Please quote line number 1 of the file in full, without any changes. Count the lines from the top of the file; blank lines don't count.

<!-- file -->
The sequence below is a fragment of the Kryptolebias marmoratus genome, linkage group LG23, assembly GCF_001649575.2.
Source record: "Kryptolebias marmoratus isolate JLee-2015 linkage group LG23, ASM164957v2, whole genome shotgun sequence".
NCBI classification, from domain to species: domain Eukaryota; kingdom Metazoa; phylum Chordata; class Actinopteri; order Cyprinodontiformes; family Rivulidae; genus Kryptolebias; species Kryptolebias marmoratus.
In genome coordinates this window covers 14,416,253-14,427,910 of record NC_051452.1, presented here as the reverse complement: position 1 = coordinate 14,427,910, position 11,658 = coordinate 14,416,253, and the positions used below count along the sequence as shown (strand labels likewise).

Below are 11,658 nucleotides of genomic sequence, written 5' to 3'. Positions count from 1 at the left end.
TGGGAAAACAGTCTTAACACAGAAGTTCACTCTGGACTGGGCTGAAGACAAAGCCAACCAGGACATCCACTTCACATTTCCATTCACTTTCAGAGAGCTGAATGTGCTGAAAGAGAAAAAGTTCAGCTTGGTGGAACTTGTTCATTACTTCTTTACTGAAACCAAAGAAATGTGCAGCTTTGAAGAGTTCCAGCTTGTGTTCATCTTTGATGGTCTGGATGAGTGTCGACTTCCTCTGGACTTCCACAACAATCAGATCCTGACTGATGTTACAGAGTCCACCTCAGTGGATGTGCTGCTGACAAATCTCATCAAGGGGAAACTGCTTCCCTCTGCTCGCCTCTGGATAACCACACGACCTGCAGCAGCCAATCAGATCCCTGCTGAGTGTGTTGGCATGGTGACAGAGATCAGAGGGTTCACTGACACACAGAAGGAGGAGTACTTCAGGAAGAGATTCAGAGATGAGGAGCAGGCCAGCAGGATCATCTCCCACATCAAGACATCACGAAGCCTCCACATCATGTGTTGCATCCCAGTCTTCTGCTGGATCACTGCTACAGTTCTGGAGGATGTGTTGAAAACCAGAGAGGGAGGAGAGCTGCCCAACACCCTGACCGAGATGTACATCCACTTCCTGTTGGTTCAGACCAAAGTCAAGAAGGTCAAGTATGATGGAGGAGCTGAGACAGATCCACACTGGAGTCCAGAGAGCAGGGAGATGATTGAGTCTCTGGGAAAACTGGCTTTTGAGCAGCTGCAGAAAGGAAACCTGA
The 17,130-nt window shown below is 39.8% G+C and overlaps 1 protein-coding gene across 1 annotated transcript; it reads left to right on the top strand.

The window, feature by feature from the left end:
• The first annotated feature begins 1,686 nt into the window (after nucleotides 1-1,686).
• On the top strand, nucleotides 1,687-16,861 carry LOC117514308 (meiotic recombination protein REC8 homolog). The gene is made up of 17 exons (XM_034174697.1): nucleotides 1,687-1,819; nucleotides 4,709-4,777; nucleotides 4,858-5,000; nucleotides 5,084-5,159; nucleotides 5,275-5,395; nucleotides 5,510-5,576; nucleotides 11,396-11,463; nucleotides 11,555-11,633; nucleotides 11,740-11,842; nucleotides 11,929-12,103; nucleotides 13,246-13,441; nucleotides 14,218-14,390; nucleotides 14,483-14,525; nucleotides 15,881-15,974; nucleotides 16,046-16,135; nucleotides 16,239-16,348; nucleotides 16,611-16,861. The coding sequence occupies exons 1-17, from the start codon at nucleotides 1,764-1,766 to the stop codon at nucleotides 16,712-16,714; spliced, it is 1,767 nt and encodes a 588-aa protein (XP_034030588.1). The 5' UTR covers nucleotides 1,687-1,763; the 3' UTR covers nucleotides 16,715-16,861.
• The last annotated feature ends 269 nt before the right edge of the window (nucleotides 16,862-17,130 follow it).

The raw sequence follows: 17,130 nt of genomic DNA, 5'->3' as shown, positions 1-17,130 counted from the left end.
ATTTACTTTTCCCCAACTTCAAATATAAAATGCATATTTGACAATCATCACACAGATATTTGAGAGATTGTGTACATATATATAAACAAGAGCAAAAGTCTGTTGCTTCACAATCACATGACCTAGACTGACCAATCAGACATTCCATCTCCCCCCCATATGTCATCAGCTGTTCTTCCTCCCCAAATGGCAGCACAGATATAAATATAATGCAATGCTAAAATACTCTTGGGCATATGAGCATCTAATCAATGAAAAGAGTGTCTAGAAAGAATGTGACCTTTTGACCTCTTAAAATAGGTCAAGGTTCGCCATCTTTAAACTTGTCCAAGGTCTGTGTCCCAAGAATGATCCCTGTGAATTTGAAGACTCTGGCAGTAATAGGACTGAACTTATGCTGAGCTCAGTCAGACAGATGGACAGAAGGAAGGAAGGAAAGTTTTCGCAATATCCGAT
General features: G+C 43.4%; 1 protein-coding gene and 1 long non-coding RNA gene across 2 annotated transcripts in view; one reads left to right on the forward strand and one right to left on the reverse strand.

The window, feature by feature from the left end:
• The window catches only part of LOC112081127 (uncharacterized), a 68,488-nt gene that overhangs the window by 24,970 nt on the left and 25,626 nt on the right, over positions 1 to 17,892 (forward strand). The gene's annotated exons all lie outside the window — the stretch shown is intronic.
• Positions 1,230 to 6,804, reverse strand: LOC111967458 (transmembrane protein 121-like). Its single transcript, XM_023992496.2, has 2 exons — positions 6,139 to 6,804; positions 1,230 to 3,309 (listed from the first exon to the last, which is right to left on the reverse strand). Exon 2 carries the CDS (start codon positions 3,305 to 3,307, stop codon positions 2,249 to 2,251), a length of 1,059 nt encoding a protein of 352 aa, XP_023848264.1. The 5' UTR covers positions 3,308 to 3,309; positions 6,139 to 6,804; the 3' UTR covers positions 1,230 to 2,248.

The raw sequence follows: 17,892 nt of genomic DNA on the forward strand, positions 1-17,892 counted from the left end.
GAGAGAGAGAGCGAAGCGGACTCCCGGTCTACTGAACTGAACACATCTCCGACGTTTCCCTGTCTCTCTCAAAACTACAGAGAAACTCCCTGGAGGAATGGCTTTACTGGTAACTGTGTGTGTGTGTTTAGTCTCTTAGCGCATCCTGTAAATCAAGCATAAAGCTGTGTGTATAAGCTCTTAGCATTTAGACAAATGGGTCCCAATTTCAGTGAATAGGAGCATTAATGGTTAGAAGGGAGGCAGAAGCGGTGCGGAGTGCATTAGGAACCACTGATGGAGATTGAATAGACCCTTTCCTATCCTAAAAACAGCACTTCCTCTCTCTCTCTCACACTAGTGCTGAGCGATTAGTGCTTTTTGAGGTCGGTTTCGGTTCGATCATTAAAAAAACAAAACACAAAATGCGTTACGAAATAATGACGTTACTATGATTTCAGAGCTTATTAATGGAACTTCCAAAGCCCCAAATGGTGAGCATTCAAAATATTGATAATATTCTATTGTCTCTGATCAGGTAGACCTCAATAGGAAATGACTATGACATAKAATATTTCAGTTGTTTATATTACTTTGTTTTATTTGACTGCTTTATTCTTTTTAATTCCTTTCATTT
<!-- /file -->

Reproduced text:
The sequence below is a fragment of the Kryptolebias marmoratus genome, linkage group LG23, assembly GCF_001649575.2.